Many of us can’t live without our smart phones. Our phones are our portals to our businesses, personal lives, and the world as a whole through email accounts, social network connections, and the internet – all at our fingertips and available 24 hours a day and 7 days a week. The Honorable Linda Marks of the Orange County Superior Court recently presented an excellent CLE hosted by the Orange County Women Lawyers Association. Judge Marks thoughtfully offered her observations regarding recent changes in juror voir dire due to rapidly changing technology and Gen Y joining the jury pool.
By way of background, Gen Y is the name given to those born after 1985. They are proficient in, and dependent on, social media (smart phones, the internet, and texting). For them, it would be unthinkable to leave the house without their phone/email/internet/texting. They are constantly in touch with their friends.
According to Judge Marks, Gen Y presents two unique issues with jury selection: (1) capturing their attention in a way that makes sense to them given their constant access to information; and (2) potential issues with juror misconduct.
Gen Y was born into an age filled with unlimited information. They are, by and large, comfortable with and dependent on the internet and other technology for easy access to unlimited information in real time. Gen Y are constantly exposed to multiple sides of every story via blogs, Twitter, Facebook, and other websites. They also grew up exposed to major scandals of all kinds, especially involving the government and large companies – Monica Lewinsky, Enron, Madoff, oil spills, and seemingly endless political and economic stories of corruption. Its not surprising that Gen Y doesn’t have much trust for the system, including if not especially, attorneys and the judicial system.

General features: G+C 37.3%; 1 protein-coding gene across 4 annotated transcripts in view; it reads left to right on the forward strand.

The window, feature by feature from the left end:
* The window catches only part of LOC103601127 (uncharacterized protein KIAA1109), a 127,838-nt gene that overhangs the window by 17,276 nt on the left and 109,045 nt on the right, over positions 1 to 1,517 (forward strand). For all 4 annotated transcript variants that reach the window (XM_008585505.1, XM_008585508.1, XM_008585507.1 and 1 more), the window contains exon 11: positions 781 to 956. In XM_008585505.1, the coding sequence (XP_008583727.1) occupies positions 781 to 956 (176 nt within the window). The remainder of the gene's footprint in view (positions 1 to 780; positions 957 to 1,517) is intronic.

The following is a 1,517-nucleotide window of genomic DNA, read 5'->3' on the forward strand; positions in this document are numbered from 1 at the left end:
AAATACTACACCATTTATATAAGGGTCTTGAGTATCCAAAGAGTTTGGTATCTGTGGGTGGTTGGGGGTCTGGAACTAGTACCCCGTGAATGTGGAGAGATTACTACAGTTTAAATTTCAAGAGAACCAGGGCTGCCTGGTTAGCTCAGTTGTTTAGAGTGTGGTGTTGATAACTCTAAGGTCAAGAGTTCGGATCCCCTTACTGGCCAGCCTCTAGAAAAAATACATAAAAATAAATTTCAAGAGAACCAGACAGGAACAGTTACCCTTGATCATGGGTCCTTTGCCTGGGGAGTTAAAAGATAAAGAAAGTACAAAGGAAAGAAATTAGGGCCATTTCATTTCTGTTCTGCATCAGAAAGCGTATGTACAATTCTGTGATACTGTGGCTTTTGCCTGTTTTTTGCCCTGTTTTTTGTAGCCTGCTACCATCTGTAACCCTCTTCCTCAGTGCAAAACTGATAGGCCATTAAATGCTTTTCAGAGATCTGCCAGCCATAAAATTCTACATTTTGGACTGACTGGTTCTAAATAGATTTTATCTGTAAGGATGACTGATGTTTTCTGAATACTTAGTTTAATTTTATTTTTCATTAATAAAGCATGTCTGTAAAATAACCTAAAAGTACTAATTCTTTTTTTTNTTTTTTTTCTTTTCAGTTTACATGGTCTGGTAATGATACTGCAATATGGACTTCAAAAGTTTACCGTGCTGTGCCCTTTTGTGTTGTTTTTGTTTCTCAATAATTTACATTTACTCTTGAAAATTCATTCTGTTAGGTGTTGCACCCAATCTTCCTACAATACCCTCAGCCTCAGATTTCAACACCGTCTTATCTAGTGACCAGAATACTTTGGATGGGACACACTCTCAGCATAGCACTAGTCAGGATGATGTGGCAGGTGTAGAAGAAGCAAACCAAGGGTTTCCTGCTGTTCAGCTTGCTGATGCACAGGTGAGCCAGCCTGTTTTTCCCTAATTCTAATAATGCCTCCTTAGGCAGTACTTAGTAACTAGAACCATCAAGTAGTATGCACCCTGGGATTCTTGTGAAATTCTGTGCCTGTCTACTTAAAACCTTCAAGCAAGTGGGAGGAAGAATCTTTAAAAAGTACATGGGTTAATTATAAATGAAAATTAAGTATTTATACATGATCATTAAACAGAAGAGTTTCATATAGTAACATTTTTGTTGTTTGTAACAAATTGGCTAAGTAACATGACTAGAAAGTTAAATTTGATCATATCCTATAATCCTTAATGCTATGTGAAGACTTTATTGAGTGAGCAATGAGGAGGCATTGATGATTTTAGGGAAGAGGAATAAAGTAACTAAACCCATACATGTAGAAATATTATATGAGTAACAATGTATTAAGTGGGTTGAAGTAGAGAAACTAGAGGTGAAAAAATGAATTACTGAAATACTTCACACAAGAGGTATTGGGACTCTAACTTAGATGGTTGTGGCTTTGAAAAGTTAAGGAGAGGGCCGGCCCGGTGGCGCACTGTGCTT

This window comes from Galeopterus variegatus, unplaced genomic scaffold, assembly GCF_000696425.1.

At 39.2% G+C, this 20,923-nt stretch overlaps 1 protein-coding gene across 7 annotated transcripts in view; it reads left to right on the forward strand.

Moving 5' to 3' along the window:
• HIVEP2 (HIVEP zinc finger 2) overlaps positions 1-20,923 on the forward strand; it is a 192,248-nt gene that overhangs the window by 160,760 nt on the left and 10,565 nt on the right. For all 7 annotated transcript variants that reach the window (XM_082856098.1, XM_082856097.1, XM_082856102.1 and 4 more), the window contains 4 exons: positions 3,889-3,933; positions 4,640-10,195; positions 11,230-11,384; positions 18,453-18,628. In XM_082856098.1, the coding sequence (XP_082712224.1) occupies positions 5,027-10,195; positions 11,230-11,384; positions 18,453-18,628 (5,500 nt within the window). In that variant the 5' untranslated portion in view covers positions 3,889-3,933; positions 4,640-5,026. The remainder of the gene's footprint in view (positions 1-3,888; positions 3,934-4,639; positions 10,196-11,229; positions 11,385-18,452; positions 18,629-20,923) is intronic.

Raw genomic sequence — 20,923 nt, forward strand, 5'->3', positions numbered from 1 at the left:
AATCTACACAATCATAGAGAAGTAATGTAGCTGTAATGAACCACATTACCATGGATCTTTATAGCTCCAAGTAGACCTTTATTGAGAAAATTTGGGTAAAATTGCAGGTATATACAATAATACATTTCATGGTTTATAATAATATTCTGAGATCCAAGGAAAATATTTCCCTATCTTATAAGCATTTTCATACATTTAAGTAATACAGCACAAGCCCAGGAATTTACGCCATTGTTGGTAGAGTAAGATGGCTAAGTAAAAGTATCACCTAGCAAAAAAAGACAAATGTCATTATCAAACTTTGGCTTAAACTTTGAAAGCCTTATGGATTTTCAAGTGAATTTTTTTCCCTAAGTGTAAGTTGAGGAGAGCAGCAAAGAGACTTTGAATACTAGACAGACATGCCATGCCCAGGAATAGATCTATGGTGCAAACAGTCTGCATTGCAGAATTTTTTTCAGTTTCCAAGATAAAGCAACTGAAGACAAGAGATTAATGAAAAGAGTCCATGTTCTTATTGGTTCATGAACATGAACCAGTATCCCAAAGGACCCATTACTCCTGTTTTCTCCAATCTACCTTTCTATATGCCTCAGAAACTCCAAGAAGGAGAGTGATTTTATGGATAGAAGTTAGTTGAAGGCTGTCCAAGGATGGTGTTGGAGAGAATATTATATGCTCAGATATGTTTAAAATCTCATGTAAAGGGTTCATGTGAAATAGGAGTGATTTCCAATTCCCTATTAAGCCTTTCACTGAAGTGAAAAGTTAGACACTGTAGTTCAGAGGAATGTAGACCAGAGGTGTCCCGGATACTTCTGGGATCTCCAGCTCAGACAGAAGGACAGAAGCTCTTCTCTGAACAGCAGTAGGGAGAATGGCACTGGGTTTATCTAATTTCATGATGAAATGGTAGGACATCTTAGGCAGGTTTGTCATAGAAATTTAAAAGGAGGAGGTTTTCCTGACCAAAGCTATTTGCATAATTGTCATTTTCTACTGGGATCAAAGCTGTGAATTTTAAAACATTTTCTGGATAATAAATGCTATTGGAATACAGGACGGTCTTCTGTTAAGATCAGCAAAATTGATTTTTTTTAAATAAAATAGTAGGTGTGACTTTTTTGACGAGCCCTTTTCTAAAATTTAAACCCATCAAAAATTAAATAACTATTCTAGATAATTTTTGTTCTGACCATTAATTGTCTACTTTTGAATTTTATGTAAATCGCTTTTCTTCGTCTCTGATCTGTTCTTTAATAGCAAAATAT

Judge Marks advises that attorneys Google their clients and other parties, as well as themselves, before trial to be aware of the public information that may affect the jurors. Even though potential jurors are advised during voir dire that they are not to seek out information regarding the case or the parties, many jurors may be unable to resist the temptation of just one quick Google search. Attorneys who elect to keep Gen Y jurors might consider addressing weaknesses in their case early and often, as Gen Y tends to view an attorney avoiding an issue with suspicion.
Technology also presents increased concerns for juror misconduct, starting immediately during voir dire. Because potential jurors, especially Gen Y, are in constant contact with friends and the outside world via texting and the internet (which is conveniently located in their pocket smart phone), they face the possibility of misconduct or inadvertent juror tampering 24 hours a day. Judge Marks suggests admonishing potential jurors immediately during void dire, and that attorneys seek assistance from the judge regarding additional guidelines for jurors to reduce these risks.
Overall, Judge Marks views Gen Y jurors as unpredictable and risky. But like it or not, Gen Y is the up and coming pool of potential jurors, and attorneys need to take the necessary steps to reach these jurors, embrace technology, and get comfortable with trying cases in the face of constant and unlimited information. Gen Y isn’t going anywhere, and besides, if attorneys are nervous about Gen Y, we had all better fasten our seatbelts for the jury pool up next!